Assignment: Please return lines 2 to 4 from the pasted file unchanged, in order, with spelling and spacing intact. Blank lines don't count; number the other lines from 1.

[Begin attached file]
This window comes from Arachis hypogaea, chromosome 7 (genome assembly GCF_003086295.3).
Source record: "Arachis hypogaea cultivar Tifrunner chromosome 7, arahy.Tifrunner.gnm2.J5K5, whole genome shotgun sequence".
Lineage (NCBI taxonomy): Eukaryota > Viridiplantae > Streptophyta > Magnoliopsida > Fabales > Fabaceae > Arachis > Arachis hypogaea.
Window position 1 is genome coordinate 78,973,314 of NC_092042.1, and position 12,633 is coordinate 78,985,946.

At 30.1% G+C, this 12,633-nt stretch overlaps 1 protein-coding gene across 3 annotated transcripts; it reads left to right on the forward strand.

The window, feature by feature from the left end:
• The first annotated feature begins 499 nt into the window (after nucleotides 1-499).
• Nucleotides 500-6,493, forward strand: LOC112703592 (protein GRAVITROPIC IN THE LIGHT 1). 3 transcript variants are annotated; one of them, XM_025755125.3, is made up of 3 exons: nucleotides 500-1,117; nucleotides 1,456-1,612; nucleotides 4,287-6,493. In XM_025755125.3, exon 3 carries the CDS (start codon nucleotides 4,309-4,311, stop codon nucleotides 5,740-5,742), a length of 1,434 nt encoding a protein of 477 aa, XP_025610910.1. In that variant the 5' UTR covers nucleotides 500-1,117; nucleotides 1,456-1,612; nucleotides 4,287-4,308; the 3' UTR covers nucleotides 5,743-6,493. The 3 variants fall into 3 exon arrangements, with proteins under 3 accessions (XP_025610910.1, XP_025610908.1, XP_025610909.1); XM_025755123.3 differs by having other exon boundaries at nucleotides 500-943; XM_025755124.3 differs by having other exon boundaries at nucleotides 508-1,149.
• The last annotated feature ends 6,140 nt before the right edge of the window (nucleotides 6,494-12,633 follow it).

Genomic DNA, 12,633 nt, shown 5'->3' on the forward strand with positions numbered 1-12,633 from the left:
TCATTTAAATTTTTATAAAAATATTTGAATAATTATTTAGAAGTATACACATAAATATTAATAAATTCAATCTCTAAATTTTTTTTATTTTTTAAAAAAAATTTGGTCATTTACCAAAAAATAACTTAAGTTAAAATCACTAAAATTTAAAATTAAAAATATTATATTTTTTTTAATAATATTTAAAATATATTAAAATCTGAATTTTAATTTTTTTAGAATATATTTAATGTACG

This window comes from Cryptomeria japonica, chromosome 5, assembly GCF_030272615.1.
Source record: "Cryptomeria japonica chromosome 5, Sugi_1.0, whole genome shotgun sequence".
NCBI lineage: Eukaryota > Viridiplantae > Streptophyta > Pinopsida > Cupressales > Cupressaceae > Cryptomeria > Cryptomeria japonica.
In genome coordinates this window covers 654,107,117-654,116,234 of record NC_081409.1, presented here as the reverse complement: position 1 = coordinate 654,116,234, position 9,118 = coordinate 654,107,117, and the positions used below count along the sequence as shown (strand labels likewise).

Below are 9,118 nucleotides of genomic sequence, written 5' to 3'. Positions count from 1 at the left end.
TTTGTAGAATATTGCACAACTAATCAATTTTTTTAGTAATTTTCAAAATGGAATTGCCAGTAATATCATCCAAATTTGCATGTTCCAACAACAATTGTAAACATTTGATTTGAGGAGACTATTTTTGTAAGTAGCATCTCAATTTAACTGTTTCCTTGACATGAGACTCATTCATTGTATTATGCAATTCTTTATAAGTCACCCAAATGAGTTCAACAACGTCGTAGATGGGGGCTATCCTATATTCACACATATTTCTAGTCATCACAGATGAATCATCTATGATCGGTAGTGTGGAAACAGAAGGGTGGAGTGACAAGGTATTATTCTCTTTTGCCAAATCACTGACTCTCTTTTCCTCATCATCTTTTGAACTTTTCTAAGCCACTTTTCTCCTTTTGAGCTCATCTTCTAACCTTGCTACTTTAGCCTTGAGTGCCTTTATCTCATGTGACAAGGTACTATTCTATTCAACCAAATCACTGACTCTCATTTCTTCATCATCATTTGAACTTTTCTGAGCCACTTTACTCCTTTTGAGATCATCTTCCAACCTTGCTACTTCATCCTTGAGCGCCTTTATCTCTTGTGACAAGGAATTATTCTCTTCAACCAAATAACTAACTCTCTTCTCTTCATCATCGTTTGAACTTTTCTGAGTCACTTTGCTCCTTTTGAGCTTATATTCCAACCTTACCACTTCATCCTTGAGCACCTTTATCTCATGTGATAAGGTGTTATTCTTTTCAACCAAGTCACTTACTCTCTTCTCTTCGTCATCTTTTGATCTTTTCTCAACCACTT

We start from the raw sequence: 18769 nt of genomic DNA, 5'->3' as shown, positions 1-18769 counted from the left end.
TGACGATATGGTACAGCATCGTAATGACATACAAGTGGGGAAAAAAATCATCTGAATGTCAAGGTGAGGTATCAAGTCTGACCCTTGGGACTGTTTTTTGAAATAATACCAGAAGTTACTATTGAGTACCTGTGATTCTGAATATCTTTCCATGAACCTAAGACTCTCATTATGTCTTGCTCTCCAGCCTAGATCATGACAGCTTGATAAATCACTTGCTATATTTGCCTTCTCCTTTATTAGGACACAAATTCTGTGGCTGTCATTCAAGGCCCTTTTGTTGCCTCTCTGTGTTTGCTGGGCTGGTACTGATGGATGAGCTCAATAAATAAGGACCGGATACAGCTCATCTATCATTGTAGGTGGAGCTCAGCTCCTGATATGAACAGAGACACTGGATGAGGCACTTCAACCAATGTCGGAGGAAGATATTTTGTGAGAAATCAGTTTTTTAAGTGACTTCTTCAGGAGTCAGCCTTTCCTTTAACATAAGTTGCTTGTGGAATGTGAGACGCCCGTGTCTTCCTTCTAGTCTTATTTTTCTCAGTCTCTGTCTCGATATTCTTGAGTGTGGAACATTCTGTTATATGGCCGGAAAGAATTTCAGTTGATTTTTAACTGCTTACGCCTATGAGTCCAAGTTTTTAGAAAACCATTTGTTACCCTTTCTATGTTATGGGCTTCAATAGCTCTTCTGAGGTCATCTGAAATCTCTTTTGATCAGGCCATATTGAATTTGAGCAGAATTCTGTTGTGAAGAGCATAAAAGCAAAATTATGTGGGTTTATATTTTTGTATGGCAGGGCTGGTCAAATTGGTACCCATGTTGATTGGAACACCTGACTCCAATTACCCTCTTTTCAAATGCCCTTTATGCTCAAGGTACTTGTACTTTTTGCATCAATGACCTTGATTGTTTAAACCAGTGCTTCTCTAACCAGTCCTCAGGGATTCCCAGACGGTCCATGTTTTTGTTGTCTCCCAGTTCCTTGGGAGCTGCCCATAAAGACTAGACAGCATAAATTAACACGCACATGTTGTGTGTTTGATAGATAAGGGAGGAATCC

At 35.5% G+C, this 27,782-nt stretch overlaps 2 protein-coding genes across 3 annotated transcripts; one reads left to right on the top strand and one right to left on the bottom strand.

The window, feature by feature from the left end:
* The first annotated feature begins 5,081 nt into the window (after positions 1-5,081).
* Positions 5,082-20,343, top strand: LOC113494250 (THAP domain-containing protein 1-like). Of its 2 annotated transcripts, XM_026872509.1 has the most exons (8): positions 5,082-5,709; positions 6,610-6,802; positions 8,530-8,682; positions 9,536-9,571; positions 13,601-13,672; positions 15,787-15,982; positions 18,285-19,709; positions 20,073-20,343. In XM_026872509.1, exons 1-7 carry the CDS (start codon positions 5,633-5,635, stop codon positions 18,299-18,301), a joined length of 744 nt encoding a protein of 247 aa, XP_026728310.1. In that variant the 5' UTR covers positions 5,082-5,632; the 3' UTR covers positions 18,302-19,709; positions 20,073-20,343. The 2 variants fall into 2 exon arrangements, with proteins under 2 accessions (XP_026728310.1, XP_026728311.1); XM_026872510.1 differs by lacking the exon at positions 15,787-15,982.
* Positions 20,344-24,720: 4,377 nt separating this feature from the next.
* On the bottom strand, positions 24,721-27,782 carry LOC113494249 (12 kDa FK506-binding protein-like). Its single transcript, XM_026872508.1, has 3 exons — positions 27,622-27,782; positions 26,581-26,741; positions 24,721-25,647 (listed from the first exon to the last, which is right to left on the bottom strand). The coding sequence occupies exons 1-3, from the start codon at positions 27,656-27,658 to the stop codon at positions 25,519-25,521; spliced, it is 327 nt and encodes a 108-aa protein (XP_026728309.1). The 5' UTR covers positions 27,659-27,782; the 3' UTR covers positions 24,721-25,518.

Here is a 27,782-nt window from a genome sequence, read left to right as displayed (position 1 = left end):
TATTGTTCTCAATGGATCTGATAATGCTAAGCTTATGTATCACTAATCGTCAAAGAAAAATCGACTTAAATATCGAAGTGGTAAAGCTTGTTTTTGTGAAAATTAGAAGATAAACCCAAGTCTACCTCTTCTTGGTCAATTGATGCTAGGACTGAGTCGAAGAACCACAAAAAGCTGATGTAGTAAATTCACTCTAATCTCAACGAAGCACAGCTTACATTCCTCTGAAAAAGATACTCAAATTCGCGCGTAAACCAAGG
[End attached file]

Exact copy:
Source record: "Arachis hypogaea cultivar Tifrunner chromosome 7, arahy.Tifrunner.gnm2.J5K5, whole genome shotgun sequence".
Lineage (NCBI taxonomy): Eukaryota > Viridiplantae > Streptophyta > Magnoliopsida > Fabales > Fabaceae > Arachis > Arachis hypogaea.
Window position 1 is genome coordinate 78,973,314 of NC_092042.1, and position 12,633 is coordinate 78,985,946.